PEBP enhanced benefits to continue to state of Nevada employees

The Public Employees Benefits Program board has voted to continue enhanced benefits offered state workers that will consume $6.7 million of the program’s reserves.

But the board balked at making two major reductions that could eat up an additional $14.5 million.

At issue are the enhancements such as reducing the Consumer Driven Health Plan deductible and pumping up contributions to employee Health Savings Accounts. They were put in place at a time when PEBP had huge excess reserves that it needed to spend down. A large number of plan participants have said the changes amount to cuts in their benefits. But according to PEBP Executive Officer Damon Haycock and former PEBP chief, now state Budget Director Jim Wells, they were always intended to be temporary additions to the base plan.

While the board agreed with several plan changes, they put off a decision on reducing the state’s contributions to the HSAs and employee-retiree life insurance.

PEBP has just $25 million in excess reserves to use to support those enhancements. Haycock had recommended using up about half of that total this coming plan year, saving the other half for the 2019 plan year in case there aren’t any excess reserves in the second year of the budget cycle.

“Spending half the available reserves, there would be a higher probability to maintain benefits in the off year,” Haycock said.

If the board refuses to cut back those two items, it would leave the program with just $3.8 million for the second year of the biennium, forcing elimination of practically all of the enhancements put in place in 2012.

“That is driving off a cliff,” said Haycock.

The alternative to spending reserves is reducing or eliminating some of those enhancements and the board agreed to several changes.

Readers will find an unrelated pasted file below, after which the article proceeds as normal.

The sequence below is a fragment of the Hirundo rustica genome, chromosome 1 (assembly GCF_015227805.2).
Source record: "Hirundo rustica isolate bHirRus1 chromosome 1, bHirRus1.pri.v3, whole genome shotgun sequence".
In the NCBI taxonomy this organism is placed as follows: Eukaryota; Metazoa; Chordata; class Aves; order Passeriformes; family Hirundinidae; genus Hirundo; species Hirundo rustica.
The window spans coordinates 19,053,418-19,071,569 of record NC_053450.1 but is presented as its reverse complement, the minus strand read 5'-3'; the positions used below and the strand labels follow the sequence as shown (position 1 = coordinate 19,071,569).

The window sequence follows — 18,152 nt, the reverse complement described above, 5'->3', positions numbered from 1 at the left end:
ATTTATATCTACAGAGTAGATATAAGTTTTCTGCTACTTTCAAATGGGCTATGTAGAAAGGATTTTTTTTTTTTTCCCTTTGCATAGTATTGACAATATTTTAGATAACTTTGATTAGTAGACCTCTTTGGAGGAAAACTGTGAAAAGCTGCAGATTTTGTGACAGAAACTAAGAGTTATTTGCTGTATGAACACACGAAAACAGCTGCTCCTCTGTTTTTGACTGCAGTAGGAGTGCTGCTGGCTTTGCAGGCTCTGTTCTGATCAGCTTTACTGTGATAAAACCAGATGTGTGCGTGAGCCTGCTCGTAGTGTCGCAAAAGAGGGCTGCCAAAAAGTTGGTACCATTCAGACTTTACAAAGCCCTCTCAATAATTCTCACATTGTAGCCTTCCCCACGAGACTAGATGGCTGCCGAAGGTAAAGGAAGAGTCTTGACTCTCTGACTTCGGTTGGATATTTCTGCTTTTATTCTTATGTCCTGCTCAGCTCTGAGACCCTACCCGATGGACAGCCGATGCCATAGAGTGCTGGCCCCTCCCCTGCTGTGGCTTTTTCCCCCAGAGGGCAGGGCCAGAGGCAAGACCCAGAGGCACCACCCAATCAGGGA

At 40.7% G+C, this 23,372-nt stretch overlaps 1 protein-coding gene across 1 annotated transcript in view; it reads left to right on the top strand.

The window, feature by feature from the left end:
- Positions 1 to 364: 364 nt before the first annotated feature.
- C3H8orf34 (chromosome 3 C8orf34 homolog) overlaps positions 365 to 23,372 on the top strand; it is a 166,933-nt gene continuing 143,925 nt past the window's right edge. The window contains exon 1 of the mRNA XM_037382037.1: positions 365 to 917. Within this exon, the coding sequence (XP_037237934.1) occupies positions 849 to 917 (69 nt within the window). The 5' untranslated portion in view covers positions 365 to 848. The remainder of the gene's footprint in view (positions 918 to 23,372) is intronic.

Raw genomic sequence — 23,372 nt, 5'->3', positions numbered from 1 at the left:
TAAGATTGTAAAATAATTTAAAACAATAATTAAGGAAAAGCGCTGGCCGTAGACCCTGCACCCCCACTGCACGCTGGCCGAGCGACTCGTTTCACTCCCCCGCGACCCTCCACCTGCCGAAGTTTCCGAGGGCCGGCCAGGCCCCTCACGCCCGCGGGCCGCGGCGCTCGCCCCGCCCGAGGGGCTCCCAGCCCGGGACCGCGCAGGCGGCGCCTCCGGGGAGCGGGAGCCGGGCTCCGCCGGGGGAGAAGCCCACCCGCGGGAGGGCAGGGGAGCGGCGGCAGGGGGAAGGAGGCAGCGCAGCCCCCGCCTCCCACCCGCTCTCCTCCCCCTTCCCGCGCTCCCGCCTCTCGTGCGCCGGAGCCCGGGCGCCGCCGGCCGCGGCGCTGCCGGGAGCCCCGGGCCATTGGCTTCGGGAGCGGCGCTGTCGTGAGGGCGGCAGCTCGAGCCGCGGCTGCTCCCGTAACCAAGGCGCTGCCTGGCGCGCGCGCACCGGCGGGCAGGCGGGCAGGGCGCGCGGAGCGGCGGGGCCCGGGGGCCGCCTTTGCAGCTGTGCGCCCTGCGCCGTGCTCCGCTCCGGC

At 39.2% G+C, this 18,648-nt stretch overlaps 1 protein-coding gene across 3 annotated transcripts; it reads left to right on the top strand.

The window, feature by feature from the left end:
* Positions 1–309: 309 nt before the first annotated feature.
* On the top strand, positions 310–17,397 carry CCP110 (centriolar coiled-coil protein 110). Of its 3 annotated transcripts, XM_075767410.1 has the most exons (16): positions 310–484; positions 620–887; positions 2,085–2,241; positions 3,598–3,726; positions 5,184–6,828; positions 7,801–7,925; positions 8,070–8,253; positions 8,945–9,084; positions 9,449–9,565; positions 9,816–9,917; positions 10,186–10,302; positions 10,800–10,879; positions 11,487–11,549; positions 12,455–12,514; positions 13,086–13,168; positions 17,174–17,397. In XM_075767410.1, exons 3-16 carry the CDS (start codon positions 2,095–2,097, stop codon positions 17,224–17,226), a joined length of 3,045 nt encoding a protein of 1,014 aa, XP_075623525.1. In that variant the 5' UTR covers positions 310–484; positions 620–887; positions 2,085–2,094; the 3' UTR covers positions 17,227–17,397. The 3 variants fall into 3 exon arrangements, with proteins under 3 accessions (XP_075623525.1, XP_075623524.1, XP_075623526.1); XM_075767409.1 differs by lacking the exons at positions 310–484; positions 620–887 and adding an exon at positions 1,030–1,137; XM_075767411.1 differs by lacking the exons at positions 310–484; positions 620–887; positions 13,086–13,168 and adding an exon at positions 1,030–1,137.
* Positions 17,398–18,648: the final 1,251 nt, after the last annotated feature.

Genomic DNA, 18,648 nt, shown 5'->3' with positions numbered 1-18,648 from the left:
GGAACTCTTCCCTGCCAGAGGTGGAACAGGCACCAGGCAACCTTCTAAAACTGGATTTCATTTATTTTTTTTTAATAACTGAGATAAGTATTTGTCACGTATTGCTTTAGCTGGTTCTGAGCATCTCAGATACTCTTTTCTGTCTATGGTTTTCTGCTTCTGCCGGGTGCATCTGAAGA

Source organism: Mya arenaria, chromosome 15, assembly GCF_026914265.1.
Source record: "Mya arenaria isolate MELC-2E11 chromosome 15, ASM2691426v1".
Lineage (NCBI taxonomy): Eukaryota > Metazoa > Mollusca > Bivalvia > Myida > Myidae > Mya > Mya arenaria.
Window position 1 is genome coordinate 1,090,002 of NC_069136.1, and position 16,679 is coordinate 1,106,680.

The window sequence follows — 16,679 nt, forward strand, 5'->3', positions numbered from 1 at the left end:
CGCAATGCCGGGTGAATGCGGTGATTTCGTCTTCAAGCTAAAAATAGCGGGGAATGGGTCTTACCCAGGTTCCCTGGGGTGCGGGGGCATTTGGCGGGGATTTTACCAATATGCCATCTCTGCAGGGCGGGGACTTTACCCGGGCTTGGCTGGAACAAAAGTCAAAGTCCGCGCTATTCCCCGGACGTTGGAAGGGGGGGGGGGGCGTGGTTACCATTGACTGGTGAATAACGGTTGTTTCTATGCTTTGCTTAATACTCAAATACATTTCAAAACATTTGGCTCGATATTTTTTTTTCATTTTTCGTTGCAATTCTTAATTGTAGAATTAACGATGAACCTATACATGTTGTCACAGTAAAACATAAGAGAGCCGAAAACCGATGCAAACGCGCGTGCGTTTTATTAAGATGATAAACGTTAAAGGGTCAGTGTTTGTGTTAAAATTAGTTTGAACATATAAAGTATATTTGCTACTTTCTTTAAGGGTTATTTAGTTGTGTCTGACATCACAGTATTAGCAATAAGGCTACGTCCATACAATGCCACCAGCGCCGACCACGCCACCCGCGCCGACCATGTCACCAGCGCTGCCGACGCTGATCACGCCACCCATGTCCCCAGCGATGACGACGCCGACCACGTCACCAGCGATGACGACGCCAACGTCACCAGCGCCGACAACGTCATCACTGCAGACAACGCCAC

They approved raising the health plan deductibles $100 a year to $1,600 for individuals and $200 a year to $3,200 for families. The deductibles were $1,900 and $3,800 before the 2012 enhancements. But they kept the co-insurance at 80 percent instead of cutting it back to 75 percent.

They voted to keep the enhanced annual dental benefit at $1,500.

The board voted to cap the amount it will pay for hearing aids at $1,500 an ear. Haycock told them some providers were marking up the cost of those devices by huge percentages knowing the state would pay the tab.

They took a similar approach in handling major medical issues such as hip and knee replacements after they were told prices for those procedures vary widely among different hospitals and the state was paying far too much in some places. In the future, participants will be directed toward certain providers for those types of procedures.

They rejected funding a new vision hardware benefit — glasses frames — saying they can’t support creating new benefit while having to cut other benefits.

On top of that, they created a $25 co-pay for the annual vision exams covered by the plan.

The only new program they approved was $500,000 of excess reserves for a new preventative drug program so patients with critical health issues don’t have to wait until they reach their deductible to begin getting drugs that can prevent further serious health issues. The plan already does so for diabetes medications. Haycock told members the idea would save PEBP money by preventing chronic conditions from worsening.

The board voted to sweep excess state money above $5,000 in those HRA (Health Reimbursement Arrangements) back into the program. Members reasoned the HRA money, unlike HSA money, belongs to the program, not the employee.

Board members didn’t like cutting back the state-paid employee life insurance from $25,000 to $10,000 and the retiree insurance from $12,500 to $5,000. Keeping that benefit would consume more than $3 million of reserves. They deferred action on that until January.

They did the same with the HSAs. Staff recommended cutting the $400 annual contribution plus up to $300 more for dependents back to just $300 a year. Keeping current funding for that enhancement would cost another $11 million in reserves. Haycock’s recommended changes would reduce the hit to reserves to about half that, leaving the rest for the 2019 plan year.

Members said they want to wait until they see if the Economic Forum projects enough revenue to support enhancements.

Wells, however, told them simply, “That’s not going to happen.”


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